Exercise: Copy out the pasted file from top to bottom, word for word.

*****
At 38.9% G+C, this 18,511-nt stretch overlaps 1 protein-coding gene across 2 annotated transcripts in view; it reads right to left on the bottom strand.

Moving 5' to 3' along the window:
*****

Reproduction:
At 38.9% G+C, this 18,511-nt stretch overlaps 1 protein-coding gene across 2 annotated transcripts in view; it reads right to left on the bottom strand.

Moving 5' to 3' along the window: